Achilles was not ready to die. He “detests the doorways of death”: “Of possessions / cattle and fat sheep are things to be had for the lifting, / and tripods can be won,” he says, “but a man’s life cannot come back again, it cannot be lifted / nor captured again by force, once it has crossed the teeth’s barrier” (IX, 405-09). The first philosopher, he critiques the heroic code that motivates his fellow warriors precisely because he thinks that code is no answer to the exam question. He realizes that “a man dies still if he has done nothing, as one who has done much” (IX, 320). And so he holds back, refusing to take part in life because this is its cost, and then in bitterness at his friend’s death becomes a killing machine, death itself, slaughtering indiscriminately, unfree, bound in his hate, his fear, his searing terror at the prospect of obliteration only subsiding when he sees, in the face of Priam, his own father’s grief at his impending death.
Simon Peter was not prepared to die. His fear of it got the better of him, such that he denied, three times, the very man he had proclaimed The Christ, whom he had seen transfigured. Years later, bugging out of a dangerous Rome down the Via Appia, in his “Quo vadis?” moment he turned back, ready this time to be crucified with Christ. One way to address the exam question might be to ask: what changed between those two moments?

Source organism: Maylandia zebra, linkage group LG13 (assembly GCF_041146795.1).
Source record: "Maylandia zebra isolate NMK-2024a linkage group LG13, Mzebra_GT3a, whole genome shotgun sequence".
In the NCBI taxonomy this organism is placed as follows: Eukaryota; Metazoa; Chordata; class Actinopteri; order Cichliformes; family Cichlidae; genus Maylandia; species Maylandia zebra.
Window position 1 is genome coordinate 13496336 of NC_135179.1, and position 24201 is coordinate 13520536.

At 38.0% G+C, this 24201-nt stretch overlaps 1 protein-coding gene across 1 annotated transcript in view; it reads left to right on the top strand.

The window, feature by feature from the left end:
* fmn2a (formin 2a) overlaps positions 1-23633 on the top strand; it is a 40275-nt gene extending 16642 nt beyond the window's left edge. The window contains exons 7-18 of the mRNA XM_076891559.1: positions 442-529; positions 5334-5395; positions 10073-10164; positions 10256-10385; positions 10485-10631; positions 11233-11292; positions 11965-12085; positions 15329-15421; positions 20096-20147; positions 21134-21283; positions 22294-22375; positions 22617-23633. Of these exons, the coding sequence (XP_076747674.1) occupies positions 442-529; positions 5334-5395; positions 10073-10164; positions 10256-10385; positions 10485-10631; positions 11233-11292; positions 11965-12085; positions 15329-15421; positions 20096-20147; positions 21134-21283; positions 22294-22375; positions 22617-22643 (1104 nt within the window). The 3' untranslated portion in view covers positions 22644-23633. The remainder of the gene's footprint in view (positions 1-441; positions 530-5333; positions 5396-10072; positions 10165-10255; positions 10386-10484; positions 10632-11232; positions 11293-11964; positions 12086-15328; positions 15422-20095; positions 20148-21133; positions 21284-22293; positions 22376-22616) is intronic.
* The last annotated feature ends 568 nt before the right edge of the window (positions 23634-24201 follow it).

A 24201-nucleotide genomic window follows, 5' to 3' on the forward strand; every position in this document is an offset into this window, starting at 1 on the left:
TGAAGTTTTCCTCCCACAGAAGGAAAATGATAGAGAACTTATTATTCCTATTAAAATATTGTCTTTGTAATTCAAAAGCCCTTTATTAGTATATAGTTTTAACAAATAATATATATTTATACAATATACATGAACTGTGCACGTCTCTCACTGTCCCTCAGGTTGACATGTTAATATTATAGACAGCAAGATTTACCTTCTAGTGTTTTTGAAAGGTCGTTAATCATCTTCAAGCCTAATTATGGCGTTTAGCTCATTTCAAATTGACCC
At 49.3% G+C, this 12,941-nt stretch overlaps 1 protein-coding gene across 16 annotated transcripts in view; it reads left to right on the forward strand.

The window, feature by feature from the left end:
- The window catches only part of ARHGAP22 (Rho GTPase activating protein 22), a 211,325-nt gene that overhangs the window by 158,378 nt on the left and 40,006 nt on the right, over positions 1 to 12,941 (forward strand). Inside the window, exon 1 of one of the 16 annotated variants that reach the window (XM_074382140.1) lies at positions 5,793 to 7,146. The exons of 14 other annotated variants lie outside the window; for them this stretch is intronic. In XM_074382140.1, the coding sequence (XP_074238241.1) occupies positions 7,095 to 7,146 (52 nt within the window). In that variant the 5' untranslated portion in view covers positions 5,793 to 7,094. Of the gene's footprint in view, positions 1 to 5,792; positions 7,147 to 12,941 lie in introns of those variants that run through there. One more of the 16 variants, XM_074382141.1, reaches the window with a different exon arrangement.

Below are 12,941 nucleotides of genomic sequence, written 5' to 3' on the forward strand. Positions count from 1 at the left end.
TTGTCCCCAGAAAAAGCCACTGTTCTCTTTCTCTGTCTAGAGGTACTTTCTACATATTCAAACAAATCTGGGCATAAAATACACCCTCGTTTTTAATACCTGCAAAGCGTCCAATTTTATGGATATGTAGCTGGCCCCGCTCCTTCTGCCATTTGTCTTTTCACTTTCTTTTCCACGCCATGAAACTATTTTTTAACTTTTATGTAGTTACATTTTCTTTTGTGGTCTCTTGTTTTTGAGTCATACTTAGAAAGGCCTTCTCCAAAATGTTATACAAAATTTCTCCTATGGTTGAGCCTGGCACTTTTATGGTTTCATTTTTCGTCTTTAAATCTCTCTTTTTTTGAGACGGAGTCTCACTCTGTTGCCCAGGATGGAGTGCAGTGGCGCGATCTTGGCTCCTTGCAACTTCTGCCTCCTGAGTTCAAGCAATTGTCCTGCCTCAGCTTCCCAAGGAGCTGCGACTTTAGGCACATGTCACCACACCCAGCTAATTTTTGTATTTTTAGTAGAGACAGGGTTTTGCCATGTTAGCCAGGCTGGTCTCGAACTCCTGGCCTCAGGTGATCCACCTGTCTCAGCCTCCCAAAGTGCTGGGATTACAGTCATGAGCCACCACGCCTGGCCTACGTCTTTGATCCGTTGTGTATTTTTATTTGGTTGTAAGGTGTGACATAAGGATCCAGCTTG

Signor Alighieri was not ready to die. Filled with anger and frustration at being manipulated and blocked in his political ambitions, at being exiled away from the friendships and city that he thought sustained him, Dante turned from one thing to another—politics, dolce stil nuovo poetry—as he wandered northern Italy. Even Philosophy was not enough, so he had to make a journey through death in order to learn how to address the question.
In “A Good Man is Hard to Find”, Flannery O’Connor’s grandmother is not ready to die; she rests her faith on being a “good woman” in the sense of being well-born, polite, a “sweet” southern lady. The Misfit must teach her, quite violently, how little all that matters, until finally she learns charity: “She would of been a good woman,” he tells his murderous sidekick Bobby Lee, “if it had been somebody there to shoot her every minute of her life.”